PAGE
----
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This market-slash-restaurant by the Raintree Group plays the nostalgia card on the table or, rather, their menu. Apart from reviving hits from their defunct diner, Mr. Jones, Chef Kalel Chan and Martin Wisniewski came up with an eatery that cheekily harkens to the restaurants of old—parsley over everything, sizzling plates of meat, and boats of gravy. Food is simple but done well, making each visit a walk down memory lane—back when eating out was a special treat.

Providore is at G/F SM Aura Premier, Bonifacio Global City, Taguig City.




Chef Justin Golangco and Miguel Vargas teamed up to produce this unique Bucky’s branch in Poblacion. The menu is only two pages long, but that’s more than enough to create a lasting impression. Bucky’s has become a favorite of many simply by serving up favorites. In this delicious little cave, you’ll find ziti, grilled cheese, and fried chicken cooked liked you’ve never tasted before. If comfort food, no matter how well done, doesn’t impress you, start digging into the soft-serve ice cream. That’ll get you hooked.

Bucky's is at 5666 Don Pedro Street, Poblacion, Makati City. 


Tapas had their moment in 2015, but Tomatito, which opened just this December doesn’t serve your everyday Spanish bites. Chef Willy Trullas Moreno, who founded and owns several successful Spanish-style eateries across Asia, describes this Shanghai-originated franchise as a “sexy tapas bar.” Their menu puts together influences from Mexico, Peru, and even Japan. Tapas come in small plates, yes, but each mouthful at Tomatito is dynamite.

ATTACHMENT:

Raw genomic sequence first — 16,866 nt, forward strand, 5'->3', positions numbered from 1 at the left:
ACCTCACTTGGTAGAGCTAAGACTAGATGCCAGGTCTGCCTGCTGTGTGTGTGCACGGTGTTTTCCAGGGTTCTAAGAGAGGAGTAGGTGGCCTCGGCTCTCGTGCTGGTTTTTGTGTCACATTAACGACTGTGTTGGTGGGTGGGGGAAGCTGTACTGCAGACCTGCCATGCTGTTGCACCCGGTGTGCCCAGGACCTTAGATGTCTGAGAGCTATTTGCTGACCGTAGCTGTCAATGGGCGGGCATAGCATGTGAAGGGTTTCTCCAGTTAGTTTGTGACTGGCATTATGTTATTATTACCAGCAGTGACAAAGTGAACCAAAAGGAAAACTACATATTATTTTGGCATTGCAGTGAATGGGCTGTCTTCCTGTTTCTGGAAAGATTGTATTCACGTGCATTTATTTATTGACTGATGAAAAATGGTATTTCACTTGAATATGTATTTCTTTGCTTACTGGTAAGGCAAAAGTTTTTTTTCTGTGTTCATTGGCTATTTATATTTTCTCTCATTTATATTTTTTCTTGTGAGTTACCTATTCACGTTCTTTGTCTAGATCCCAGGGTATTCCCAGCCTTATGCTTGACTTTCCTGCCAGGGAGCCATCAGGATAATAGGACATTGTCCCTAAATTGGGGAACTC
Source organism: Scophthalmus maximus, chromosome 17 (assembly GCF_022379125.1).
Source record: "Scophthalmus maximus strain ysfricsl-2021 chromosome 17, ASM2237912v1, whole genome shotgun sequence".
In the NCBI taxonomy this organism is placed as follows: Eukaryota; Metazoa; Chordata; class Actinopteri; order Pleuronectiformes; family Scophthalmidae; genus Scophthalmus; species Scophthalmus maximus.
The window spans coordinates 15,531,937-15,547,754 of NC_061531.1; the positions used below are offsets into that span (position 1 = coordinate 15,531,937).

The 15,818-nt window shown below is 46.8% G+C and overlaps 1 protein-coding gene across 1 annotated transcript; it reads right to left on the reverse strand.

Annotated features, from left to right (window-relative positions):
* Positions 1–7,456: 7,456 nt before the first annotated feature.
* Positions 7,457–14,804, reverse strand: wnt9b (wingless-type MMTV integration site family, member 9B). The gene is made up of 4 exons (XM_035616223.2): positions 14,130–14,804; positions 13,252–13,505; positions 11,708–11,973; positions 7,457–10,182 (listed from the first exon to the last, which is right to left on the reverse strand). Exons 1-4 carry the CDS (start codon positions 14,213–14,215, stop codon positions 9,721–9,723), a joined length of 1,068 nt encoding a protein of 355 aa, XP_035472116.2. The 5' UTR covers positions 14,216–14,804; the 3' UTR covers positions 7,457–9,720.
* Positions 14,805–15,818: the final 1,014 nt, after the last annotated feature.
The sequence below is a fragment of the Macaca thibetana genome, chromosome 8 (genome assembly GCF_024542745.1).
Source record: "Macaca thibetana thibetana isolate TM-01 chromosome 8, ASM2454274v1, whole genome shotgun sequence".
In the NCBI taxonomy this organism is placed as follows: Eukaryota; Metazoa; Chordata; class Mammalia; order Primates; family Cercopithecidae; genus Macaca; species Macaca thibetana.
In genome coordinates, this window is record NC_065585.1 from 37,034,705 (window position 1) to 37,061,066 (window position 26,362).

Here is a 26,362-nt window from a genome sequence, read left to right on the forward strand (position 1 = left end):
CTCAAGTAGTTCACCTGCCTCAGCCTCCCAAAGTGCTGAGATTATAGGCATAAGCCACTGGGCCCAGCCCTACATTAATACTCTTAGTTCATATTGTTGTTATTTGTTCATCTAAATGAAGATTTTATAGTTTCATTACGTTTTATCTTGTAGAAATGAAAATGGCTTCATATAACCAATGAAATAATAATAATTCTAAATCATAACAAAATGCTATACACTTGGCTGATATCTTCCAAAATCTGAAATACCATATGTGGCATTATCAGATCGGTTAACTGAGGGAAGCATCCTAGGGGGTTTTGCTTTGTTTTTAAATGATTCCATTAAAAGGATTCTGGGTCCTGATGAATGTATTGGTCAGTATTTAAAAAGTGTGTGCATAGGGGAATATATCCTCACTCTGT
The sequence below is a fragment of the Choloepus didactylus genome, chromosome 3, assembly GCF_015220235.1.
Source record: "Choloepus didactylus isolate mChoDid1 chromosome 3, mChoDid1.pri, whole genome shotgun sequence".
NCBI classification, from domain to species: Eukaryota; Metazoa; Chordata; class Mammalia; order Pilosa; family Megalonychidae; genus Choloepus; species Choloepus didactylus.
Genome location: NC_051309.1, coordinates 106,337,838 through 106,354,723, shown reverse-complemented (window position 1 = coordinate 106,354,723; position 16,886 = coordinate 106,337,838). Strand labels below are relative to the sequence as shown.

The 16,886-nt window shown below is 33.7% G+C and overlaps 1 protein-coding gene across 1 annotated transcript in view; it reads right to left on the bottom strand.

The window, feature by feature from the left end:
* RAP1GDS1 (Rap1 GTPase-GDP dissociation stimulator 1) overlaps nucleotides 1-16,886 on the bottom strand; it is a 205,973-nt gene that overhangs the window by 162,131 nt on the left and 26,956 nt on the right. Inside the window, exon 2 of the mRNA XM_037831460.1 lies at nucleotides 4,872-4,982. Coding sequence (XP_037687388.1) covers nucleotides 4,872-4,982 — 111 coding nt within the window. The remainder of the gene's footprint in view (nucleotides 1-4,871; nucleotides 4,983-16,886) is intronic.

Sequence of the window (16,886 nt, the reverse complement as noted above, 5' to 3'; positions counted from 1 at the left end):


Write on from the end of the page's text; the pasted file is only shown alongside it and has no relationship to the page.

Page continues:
Hey Handsome

Perhaps the most buzzed-about restaurant of 2016 is chefs Nicco Santos and Queenie Vilar’s North Peranakan-Thai outlet in Bonifacio Global City. With a blackboard menu that features fewer than 10 items, their bustling kitchen whips out picture-perfect, intricately composed dishes that play with your taste buds in taste and texture. Hey Handsome even uses buah keluak, a naturally poisonous nut that’s pretty tasty (and safe) when washed carefully. We heard they’re also launching tasting menus.

Hey Handsome is at G/F Net Park Building, 5th Avenue, Bonifacio Global City, Taguig City.



Black Sheep

Black Sheep, from its luxurious and hyped-up position at the top of the W Tower in BGC, has shifted gears to be a secret gem deep on Chino Roces Extension. Its worth hunting down. The understated black and gray color scheme hints at their new direction of innovative food inspired by family favorites. Twenty-something chef Patrick Go uses his own memories as a jumping-off point to his molecular masterpieces, influenced mainly by Chinese and Filipino cuisines. Take, for example, the tuna and liver spread sandwiches he used to bring for recess; they have metamorphosed into an explosive hors d’oeuvre composed of raw tuna and hearty liver over dehydrated ma lai gao. Their interpretation of taho (with granita and tea-infused panna cotta) is tops.